Samsung mobile division CEO and president JK Shin, said both versions are the firm’s slimmest tablet yet, measuring in at just 5.6mm thick.
“The Galaxy Tab S2 is not only our thinnest and lightest tablet of its size ever, it also gives users quick, easy access to a wealth of superior viewing and productivity features,” he said.
By comparison, Apple’s current iPad Air 2 is 6.1mm thick, while its smaller iPad mini 3 measures in at 7.5mm.
Both variants of the Galaxy Tab S2 house some pretty impressive hardware and will be powered by an unspecified 64-bit octo-core processor.
For non-tech heads, this means Samsung’s Galaxy Tab S2 should have better performance than most 2014 Android tablets, which generally feature quad-core processors – in theory, more processor cores improve a device's multitasking performance.
Both sizes of the tablet will also feature custom fingerprint scanners. The fingerprint sensors are similar to Apple’s TouchID, and will let Galaxy Tab S2 owners set the tablets to only unlock or approve certain actions, like in-app purchases, after their user has proven their identity using the scanner.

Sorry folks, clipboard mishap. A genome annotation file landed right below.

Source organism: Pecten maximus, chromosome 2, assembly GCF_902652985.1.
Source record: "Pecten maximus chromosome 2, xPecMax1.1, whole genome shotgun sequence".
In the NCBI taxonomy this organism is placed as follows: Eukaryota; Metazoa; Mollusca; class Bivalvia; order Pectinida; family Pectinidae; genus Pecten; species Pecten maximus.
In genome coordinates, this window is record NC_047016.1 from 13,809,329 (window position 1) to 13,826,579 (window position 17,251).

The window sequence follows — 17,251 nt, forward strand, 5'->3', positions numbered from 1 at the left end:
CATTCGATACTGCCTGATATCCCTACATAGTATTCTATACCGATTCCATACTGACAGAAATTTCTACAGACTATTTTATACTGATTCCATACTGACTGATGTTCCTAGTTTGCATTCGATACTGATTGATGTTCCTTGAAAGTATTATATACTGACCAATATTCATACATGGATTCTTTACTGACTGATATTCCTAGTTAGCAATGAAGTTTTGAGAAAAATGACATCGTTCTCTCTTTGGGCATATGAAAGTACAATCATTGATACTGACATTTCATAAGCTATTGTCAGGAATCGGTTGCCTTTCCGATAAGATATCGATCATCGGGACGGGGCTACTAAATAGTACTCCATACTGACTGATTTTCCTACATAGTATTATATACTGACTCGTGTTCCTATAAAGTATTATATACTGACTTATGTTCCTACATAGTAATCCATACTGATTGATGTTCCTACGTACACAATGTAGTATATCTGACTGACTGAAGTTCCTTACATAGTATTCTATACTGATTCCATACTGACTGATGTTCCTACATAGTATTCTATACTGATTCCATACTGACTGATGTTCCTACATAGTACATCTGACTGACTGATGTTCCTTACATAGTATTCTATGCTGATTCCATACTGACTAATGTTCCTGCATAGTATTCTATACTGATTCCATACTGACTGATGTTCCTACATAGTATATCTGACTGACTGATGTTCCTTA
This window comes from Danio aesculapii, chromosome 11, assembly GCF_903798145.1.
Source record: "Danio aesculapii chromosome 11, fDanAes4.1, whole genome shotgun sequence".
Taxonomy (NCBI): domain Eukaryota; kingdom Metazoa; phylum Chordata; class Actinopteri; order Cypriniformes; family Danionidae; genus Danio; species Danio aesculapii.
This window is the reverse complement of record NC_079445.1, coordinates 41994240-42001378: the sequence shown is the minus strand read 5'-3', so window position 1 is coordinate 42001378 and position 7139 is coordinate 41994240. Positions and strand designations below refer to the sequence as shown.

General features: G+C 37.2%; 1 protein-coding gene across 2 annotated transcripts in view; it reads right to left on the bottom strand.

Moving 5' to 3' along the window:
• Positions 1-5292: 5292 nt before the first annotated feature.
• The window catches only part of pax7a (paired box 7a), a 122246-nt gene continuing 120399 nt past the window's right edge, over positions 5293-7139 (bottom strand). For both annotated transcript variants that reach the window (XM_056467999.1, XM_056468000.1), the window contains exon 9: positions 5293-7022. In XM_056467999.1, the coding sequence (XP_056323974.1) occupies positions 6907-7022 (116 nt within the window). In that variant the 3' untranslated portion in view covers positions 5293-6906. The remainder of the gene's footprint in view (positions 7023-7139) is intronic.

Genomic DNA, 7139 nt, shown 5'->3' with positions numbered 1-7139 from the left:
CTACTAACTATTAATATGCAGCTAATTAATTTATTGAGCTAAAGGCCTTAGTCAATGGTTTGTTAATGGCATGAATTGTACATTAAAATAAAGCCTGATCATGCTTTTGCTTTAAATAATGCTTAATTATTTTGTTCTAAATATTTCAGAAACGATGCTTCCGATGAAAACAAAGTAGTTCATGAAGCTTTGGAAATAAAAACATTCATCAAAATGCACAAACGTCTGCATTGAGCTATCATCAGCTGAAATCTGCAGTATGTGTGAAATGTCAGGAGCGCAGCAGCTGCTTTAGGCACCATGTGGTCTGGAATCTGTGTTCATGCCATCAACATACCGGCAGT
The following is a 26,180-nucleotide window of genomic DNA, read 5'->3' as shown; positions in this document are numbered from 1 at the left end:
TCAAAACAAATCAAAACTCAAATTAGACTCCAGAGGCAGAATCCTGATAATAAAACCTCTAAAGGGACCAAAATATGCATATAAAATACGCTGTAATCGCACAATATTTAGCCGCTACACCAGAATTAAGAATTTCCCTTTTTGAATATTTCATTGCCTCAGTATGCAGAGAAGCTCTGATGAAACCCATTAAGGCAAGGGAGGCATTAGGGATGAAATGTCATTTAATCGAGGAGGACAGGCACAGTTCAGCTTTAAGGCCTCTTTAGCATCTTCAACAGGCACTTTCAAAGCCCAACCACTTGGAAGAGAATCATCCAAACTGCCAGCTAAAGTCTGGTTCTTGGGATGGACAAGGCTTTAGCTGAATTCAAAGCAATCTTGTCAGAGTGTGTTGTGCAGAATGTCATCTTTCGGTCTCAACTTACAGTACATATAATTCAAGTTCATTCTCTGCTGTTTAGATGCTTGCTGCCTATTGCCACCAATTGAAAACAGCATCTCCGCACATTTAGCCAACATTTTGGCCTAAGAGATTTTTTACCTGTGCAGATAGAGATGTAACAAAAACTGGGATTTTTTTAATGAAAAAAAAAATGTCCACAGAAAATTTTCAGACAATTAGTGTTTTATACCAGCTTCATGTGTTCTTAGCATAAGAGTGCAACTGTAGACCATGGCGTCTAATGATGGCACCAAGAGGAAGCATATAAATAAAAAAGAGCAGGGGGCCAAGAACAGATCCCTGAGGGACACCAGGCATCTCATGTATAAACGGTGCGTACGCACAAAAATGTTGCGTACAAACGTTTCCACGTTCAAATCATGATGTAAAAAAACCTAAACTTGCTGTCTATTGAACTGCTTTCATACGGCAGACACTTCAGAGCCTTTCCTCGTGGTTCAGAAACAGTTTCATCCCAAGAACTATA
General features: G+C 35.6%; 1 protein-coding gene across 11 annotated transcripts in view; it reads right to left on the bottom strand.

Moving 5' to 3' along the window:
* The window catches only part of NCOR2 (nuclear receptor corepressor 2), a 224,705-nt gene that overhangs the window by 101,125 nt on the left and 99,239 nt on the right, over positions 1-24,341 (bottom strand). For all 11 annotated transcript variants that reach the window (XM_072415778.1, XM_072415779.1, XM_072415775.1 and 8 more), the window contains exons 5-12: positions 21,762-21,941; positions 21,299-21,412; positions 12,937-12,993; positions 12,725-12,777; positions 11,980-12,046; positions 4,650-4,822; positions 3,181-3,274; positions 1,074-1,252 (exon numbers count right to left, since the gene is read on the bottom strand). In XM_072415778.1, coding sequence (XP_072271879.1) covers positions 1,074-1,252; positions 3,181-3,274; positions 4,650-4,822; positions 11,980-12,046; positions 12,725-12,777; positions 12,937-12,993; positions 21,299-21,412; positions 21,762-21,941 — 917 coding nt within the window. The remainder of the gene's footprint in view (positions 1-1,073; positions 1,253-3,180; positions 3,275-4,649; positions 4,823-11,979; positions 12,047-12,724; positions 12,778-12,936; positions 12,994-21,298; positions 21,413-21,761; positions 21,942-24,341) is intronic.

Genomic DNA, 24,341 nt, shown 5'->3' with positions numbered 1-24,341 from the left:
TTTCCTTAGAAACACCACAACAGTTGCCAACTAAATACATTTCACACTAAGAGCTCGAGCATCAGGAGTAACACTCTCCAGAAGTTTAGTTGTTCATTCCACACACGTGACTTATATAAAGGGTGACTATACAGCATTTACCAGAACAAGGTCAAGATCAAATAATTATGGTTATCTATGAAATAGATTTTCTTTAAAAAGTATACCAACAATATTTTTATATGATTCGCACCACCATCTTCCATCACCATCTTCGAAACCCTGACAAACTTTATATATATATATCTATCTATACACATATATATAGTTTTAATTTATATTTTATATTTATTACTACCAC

Samsung also made a big deal about both versions of the Galaxy Tab S2’s displays, claiming it has calibrated them to the Adobe RGB colour standard and loaded them with an advanced Adaptive Display technology. The Adobe RGB colour standard is a set of rules designed to ensure colours on displays are realistic.
The Adaptive display tech is designed to let the Galaxy Tab S2’s display dynamically adjust and optimise the screens settings to run is specific lighting conditions.
Both versions of the Galaxy Tab S2 are set to run using the previous generation Android 5.0 Lollipop operating system, not Google’s latest 5.1 version. The use of an older Android version is slightly sad. While Android 5.1 isn’t a massive update it does add a few useful features. These include a number of under the hood performance and stability upgrades and a device protection security service. The service makes it easier for users to remotely lock or factory reset lost or stolen devices.
At the time of publishing, Samsung hadn’t responded to Business Insider’s request for comment about when the Galaxy Tab S2 will be updated to the newer version of the Android operating system.
For business buyers, or people looking to use their tablet for work, Samsung has loaded both variants of the Galaxy Tab S2 with Microsoft Office and 100GB of free space on OneDrive for the first two years after purchase.
Samsung hasn’t confirmed either version of the Galaxy Tab S2’s price and has left it with an August, 2015 global release date.